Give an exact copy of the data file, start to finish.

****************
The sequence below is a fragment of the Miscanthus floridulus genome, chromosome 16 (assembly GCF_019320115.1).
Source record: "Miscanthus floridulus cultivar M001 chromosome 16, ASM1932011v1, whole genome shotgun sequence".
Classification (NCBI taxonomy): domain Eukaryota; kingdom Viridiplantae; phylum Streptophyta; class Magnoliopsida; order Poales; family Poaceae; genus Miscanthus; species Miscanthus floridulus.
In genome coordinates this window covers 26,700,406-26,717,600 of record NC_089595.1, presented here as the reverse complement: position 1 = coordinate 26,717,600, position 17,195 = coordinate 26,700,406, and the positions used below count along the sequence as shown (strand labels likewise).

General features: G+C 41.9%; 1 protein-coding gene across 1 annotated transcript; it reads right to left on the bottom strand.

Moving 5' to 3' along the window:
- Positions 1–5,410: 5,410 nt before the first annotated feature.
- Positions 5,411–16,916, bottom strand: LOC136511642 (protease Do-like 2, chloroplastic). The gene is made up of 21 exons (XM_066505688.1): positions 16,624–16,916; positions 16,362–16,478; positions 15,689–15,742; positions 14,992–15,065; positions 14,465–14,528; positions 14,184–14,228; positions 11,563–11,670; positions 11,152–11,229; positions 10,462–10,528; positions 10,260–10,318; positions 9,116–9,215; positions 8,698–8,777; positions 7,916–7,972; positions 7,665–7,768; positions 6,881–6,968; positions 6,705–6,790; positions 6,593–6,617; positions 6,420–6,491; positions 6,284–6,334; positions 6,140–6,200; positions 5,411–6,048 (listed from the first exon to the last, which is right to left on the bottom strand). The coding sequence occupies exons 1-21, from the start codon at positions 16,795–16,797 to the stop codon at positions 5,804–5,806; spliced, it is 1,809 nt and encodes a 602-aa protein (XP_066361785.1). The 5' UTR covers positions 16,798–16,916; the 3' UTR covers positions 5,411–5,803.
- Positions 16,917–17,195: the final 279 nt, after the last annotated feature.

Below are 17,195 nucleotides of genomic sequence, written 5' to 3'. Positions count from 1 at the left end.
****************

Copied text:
The sequence below is a fragment of the Miscanthus floridulus genome, chromosome 16 (assembly GCF_019320115.1).
Source record: "Miscanthus floridulus cultivar M001 chromosome 16, ASM1932011v1, whole genome shotgun sequence".
Classification (NCBI taxonomy): domain Eukaryota; kingdom Viridiplantae; phylum Streptophyta; class Magnoliopsida; order Poales; family Poaceae; genus Miscanthus; species Miscanthus floridulus.
In genome coordinates this window covers 26,700,406-26,717,600 of record NC_089595.1, presented here as the reverse complement: position 1 = coordinate 26,717,600, position 17,195 = coordinate 26,700,406, and the positions used below count along the sequence as shown (strand labels likewise).

General features: G+C 41.9%; 1 protein-coding gene across 1 annotated transcript; it reads right to left on the bottom strand.

Moving 5' to 3' along the window:
- Positions 1–5,410: 5,410 nt before the first annotated feature.
- Positions 5,411–16,916, bottom strand: LOC136511642 (protease Do-like 2, chloroplastic). The gene is made up of 21 exons (XM_066505688.1): positions 16,624–16,916; positions 16,362–16,478; positions 15,689–15,742; positions 14,992–15,065; positions 14,465–14,528; positions 14,184–14,228; positions 11,563–11,670; positions 11,152–11,229; positions 10,462–10,528; positions 10,260–10,318; positions 9,116–9,215; positions 8,698–8,777; positions 7,916–7,972; positions 7,665–7,768; positions 6,881–6,968; positions 6,705–6,790; positions 6,593–6,617; positions 6,420–6,491; positions 6,284–6,334; positions 6,140–6,200; positions 5,411–6,048 (listed from the first exon to the last, which is right to left on the bottom strand). The coding sequence occupies exons 1-21, from the start codon at positions 16,795–16,797 to the stop codon at positions 5,804–5,806; spliced, it is 1,809 nt and encodes a 602-aa protein (XP_066361785.1). The 5' UTR covers positions 16,798–16,916; the 3' UTR covers positions 5,411–5,803.
- Positions 16,917–17,195: the final 279 nt, after the last annotated feature.

Below are 17,195 nucleotides of genomic sequence, written 5' to 3'. Positions count from 1 at the left end.